Facebook row over Meagher comments


Facebook has refused an Australian police request to remove a web page containing potentially prejudicial comments about the man accused of murdering Irish woman Jill Meagher.

Ms Meagher's funeral will be held in Melbourne on Friday. A public memorial service will be held in in St Peter’s Church on West Street in Drogheda on the same day.

Her remains will be cremated and the ashes will be brought to her parents' home in Perth, Western Australia.

A book of condolences was opened at the Tholsel in Drogheda this morning.

Following Ms Meagher’s disappearance in the early hours of September 22nd, a Facebook page set up to find her soon attracted more than 120,000 supporters. Though the police initially praised the role social media such as Facebook and Twitter played in the case, they are now concerned that any forthcoming trial could be prejudiced.

Adrian Ernest Bayley (41) has been charged with raping and murdering Ms Meagher and will face court in January.

Victoria Police chief commissioner Ken Lay is seeking legal advice over Facebook’s refusal to remove the page.

“Though social media’s been enormously helpful in this investigation, it’s also been very, very difficult and we had cause to speak to Facebook over the weekend and ask them to take a particular site down,” he said.

“Now, they’ve refused to do that. We’ve all got a social responsibility. Facebook is part of our community and I would have thought that it would have only been reasonable.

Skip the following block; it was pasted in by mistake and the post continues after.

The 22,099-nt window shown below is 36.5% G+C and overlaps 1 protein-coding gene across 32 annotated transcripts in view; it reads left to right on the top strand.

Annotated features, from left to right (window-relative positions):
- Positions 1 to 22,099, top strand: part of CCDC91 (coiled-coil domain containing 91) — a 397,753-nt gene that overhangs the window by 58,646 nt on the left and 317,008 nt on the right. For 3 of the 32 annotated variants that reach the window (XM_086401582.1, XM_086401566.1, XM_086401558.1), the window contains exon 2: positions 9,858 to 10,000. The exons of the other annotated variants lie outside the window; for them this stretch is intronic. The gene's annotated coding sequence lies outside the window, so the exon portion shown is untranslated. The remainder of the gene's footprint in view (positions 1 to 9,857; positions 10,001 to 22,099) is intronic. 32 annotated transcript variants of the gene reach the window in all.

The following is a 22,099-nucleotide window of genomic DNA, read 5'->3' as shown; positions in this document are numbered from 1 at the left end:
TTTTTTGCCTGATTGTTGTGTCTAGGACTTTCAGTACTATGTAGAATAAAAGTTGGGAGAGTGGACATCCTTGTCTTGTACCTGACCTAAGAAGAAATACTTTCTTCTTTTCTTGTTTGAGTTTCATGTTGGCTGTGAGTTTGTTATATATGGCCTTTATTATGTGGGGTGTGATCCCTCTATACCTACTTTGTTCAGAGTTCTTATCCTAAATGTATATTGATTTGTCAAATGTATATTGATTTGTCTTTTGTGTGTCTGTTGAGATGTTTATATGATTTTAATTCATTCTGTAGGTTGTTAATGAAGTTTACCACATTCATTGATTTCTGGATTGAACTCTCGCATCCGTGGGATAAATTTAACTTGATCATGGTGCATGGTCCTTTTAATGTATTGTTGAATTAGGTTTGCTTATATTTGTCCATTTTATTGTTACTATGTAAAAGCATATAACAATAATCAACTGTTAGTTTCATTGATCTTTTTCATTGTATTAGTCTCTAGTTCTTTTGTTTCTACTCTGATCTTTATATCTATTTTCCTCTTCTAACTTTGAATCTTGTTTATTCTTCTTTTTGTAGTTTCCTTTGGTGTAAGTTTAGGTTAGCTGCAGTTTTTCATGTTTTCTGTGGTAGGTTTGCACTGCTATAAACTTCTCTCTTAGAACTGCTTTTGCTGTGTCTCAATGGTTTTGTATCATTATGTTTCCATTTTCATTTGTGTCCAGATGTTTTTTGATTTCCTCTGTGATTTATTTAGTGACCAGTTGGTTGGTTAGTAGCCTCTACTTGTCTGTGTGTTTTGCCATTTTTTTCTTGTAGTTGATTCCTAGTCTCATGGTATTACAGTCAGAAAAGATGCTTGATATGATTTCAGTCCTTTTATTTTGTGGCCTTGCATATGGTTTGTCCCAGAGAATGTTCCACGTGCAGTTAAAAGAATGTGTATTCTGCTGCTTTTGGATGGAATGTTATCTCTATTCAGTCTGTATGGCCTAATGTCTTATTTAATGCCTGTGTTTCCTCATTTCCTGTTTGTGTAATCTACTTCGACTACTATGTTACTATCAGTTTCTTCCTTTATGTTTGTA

“When you see the hatred that’s incited by some of these sites, it is very much the antithesis of what we saw yesterday with 30,000 people taking to the streets saying let’s try and make this a safer and fairer community.”

Facebook has so far not commented on the matter, but has posted a police notice warning people to consider what they are writing on the website.

Ms Meagher’s husband Tom has also urged people to be cautious about what they say online.

Mr Lay said some of comments posted could jeopardise the case.

“We’ve got to remember that no matter how horrible this crime is, this gentleman has got to be afforded a fair trial. It’s not for Facebook pages or anyone else to be taking justice into their own hands,” he said.

Victoria’s state premier Ted Baillieu is considering asking the Victorian Law Reform Commission to review whether legislative change is needed.

“In many ways social media is a recording of conversations that occur and perhaps traditionally occurred in pubs and clubs, in social venues. It has moved from undefinable gossip into almost resourced gossip, and it does have an impact,” Mr Baillieu told ABC radio.

Prison officers have also been warned not to use social media to express their views about Ms Meagher’s death after posts were found on Facebook.

Melbourne media have reported Mr Bayley is being given the highest level of protection in jail amid fears he will be attacked or killed by other inmates.

In Melbourne, the authorities have removed dozens of tributes to Ms Meagher from an impromptu shrine at the Sydney Road shop where she was last seen alive.

“Due to the overwhelming number of floral tributes placed in memory of Jill on Sydney Road, Brunswick it has been necessary to move them to avoid them obstructing the local area,” Victoria Police said in a statement. “Police have consulted with the family and moved them to a location of their choice. They have not been destroyed and all the cards have been collected and provided to Jill’s family.”

People have been asked to leave any further tributes to Ms Meagher at the nearby Baptist Church on Sydney Road.

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